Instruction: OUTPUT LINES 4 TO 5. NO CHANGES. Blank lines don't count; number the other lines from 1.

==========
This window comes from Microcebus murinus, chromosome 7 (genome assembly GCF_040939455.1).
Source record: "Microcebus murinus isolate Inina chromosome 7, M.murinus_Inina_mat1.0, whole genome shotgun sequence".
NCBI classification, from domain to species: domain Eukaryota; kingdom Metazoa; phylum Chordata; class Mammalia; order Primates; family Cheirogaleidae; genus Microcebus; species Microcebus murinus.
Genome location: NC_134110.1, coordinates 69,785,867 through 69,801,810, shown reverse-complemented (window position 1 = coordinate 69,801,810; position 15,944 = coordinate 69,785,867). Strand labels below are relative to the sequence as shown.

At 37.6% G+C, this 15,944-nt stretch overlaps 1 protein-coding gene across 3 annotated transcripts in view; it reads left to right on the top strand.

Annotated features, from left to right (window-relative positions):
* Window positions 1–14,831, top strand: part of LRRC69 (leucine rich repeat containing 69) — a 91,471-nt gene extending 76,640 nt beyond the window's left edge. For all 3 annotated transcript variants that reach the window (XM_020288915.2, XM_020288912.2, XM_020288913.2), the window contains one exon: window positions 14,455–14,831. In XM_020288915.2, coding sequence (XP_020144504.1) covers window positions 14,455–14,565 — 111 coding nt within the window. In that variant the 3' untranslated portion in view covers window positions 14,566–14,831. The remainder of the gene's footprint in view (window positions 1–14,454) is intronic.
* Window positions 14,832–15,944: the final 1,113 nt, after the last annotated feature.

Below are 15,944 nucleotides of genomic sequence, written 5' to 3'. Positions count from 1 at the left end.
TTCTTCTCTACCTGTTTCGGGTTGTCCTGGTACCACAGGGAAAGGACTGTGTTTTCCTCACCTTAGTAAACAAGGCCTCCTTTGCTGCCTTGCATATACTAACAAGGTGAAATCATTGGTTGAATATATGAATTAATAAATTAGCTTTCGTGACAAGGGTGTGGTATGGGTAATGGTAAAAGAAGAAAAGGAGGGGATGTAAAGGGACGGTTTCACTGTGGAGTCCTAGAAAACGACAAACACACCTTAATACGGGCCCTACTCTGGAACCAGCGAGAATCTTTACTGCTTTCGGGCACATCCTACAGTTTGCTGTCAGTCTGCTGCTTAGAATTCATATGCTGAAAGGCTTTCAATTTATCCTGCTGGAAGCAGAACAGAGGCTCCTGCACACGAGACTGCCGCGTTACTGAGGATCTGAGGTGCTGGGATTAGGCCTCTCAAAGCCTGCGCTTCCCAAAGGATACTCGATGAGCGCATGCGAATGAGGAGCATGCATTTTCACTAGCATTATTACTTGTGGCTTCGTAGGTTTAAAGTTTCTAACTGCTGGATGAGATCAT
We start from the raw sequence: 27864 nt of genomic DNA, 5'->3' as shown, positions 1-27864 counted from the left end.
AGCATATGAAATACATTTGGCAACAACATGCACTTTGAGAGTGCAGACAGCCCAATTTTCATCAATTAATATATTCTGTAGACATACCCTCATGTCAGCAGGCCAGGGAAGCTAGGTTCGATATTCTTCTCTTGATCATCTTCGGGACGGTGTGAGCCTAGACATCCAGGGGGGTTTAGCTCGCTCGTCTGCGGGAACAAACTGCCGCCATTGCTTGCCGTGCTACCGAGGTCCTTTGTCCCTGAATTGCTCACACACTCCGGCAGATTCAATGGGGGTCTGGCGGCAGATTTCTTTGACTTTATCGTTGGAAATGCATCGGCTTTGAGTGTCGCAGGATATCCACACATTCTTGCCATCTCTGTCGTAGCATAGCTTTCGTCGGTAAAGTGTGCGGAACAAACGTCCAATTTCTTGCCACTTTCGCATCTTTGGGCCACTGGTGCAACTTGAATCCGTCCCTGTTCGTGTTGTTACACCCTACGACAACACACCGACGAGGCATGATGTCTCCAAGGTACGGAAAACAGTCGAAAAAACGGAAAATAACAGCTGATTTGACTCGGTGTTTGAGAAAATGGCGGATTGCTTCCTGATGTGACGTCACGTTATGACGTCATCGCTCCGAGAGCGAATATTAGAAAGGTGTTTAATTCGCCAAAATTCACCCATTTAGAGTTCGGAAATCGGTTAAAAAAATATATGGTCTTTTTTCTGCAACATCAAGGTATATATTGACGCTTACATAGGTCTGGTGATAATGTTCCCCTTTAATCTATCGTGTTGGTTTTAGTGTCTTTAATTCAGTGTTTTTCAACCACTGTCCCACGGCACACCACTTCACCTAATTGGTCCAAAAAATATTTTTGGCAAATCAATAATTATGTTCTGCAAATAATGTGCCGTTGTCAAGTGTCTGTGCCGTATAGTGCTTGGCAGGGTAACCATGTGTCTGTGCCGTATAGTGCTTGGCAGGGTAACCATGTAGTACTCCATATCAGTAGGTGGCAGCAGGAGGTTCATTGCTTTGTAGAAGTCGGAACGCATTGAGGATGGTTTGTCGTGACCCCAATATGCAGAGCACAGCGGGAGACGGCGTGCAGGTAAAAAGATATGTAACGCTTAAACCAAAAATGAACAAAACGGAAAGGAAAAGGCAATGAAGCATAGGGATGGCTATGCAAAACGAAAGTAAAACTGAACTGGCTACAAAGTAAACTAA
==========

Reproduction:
Genome location: NC_134110.1, coordinates 69,785,867 through 69,801,810, shown reverse-complemented (window position 1 = coordinate 69,801,810; position 15,944 = coordinate 69,785,867). Strand labels below are relative to the sequence as shown.

At 37.6% G+C, this 15,944-nt stretch overlaps 1 protein-coding gene across 3 annotated transcripts in view; it reads left to right on the top strand.